By: Kent Engelke | Capitol Securities
Markets were again mixed yesterday in a very volatile session. Megacap tech shares slumped again falling about 0.85%. The biggest losers were Amazon and Netflix with the former shedding $53 billion in value. The Dow was essentially unchanged.
The Trump administration is considering leveling antitrust or anticompetition sanctions on Amazon. Some have opined the President is playing politics.
My comment is cynical… what administration has not played politics? President Obama was the master especially as it relates to the financials. President Clinton almost ruined the tobacco industry.
Amazon has bragged about being a “disrupter,” doing everything under the guise of benefiting the consumer. Wall Street and government have followed along. The former under the simple premise for fees and performance, living in a Janusian world that profits and valuations do not matter.
The latter because it is all about politics and to heck with the small businessman. It is easier to control one large organization versus hundreds of smaller companies.
The Trump administration was elected on a populist basis, espousing economic nationalism and the common person. The President is doing what he stated he would do.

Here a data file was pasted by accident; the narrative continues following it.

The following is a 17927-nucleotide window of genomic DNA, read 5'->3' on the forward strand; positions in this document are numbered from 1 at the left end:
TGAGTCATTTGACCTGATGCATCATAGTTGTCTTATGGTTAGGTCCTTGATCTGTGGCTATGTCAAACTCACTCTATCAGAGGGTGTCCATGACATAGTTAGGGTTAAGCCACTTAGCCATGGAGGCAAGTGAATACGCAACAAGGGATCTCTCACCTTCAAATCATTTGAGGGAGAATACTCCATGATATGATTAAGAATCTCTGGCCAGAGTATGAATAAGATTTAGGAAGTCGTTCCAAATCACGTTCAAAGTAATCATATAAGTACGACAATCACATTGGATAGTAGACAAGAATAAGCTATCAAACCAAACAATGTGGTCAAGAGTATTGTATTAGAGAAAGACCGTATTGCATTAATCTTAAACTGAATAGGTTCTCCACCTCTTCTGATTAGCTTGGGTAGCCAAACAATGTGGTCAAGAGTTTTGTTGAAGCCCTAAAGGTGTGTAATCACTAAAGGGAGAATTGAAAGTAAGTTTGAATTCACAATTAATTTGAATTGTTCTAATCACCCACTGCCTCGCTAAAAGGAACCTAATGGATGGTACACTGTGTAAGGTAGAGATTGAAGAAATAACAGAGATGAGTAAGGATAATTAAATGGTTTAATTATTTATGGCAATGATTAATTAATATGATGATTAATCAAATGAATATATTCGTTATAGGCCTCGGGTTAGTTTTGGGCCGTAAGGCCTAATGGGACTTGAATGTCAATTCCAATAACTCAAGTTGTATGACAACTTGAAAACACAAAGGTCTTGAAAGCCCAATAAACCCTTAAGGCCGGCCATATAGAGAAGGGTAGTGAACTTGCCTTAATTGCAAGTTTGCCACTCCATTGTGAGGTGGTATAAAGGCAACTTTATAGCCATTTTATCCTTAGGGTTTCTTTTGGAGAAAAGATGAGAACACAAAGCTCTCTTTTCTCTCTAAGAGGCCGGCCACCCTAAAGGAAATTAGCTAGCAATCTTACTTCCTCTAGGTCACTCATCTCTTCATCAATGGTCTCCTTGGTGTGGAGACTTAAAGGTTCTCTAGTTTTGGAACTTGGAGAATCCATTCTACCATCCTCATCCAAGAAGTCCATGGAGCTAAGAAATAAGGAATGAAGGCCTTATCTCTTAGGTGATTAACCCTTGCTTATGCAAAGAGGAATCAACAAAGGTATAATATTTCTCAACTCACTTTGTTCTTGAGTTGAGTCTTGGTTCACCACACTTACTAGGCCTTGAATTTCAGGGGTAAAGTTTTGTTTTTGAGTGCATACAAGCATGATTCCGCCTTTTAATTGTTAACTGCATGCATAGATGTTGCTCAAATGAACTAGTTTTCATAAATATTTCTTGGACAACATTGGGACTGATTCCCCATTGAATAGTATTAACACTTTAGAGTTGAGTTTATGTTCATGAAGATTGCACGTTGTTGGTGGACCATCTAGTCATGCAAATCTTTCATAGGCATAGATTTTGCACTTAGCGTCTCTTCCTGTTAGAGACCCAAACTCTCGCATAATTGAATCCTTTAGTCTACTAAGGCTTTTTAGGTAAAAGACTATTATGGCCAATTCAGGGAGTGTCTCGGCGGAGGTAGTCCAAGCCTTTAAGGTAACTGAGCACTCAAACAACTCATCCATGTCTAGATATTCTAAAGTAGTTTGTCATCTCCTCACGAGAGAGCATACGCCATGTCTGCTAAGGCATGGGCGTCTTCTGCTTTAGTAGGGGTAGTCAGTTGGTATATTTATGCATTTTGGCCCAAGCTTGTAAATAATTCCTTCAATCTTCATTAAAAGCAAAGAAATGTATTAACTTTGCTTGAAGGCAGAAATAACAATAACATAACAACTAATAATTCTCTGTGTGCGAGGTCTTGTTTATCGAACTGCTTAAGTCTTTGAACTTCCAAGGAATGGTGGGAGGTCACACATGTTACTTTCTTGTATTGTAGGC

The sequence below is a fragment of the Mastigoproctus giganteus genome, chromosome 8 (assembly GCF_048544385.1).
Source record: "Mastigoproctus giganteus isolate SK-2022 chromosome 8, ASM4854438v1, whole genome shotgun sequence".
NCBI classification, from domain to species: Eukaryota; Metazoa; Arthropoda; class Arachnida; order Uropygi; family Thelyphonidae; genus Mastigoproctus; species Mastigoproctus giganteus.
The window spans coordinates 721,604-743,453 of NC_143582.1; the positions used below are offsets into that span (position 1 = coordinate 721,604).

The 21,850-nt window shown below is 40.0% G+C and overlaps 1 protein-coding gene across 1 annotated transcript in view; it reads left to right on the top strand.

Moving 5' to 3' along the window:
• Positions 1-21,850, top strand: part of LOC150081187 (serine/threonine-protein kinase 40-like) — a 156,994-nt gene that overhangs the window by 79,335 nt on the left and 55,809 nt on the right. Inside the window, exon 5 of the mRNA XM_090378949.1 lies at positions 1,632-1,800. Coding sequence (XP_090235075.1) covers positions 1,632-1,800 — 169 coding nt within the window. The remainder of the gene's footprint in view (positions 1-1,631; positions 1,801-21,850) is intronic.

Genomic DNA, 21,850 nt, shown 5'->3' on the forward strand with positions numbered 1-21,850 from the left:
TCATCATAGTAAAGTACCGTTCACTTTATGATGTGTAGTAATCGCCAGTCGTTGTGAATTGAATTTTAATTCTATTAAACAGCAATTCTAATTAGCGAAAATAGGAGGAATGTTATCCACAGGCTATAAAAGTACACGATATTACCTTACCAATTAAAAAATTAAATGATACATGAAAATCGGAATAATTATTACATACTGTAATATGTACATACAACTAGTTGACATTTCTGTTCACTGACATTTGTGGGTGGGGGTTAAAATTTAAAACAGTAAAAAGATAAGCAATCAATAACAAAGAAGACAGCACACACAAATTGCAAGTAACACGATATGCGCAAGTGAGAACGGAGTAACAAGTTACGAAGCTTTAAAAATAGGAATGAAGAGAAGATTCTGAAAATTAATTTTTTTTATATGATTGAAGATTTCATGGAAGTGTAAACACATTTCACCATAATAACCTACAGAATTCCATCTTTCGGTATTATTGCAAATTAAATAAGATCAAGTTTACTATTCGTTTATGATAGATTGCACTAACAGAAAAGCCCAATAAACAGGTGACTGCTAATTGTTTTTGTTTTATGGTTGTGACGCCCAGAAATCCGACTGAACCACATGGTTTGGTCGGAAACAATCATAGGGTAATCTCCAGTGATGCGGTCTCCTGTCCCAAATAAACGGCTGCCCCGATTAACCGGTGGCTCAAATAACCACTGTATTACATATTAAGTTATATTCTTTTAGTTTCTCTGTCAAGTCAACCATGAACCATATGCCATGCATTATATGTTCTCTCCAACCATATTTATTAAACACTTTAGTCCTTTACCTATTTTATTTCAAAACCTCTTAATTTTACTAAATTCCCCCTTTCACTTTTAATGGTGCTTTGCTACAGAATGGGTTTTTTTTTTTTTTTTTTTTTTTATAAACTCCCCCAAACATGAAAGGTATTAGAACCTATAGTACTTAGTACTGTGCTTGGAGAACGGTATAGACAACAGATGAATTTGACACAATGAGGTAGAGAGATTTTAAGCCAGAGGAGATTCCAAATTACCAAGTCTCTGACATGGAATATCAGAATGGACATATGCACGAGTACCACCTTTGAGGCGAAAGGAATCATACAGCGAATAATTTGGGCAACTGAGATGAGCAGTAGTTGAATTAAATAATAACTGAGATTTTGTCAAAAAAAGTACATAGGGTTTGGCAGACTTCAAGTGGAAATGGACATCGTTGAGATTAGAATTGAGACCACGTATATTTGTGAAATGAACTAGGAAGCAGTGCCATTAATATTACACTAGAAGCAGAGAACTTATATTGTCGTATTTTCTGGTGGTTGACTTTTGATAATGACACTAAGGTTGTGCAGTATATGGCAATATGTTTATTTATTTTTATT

Last week, I referenced Commerce Department statistics that only 10% of retail sales are conducted on an on-ine platform, platforms that include Walmart and Target. The Commerce Department also stated that online sales grew by 9% in 2017, double the 4% rate of overall retail sales.
In my view, the cards are stacked in favor of Amazon for a myriad of reasons and the populist President is attempting to level the playing field.
I have written a gazillion times about the “crowdedness” of several popular trades opining who will buy when selling commences? Some are “shocked” about the damage in a sector that was viewed as impervious to all laws of gravity, government and fairness. In my view, the damage is just beginning.
Algorithmic traders trade on momentum and may exacerbate selling pressure given their penchant for speed over capitalization. Indexers and ETFs may accentuate the selling, the inverse of the past three years.
Typically, great volatility — defined as big losses followed by big gains — are a sign of a major top. The “buy on dip” mentality becomes exhausted. Recent trading patterns of the mega-sized technology shares are similar to those of eighteen years ago. In that era, buyers gave in and the NASDAQ imploded about 80% in about two years while the typical stock greatly outperformed.
Will history repeat itself?
What happens today? Most markets are closed tomorrow for Good Friday.
Last night the foreign markets were up. London was up 0.39%, Paris was up 0.56% and Frankfurt was up 0.79%. China was up 1.22%, Japan was up 0.61%and Hang Sang was up 0.24%.
The Dow should open nominally higher. The 10-year is up 3/32 to yield 2.77%.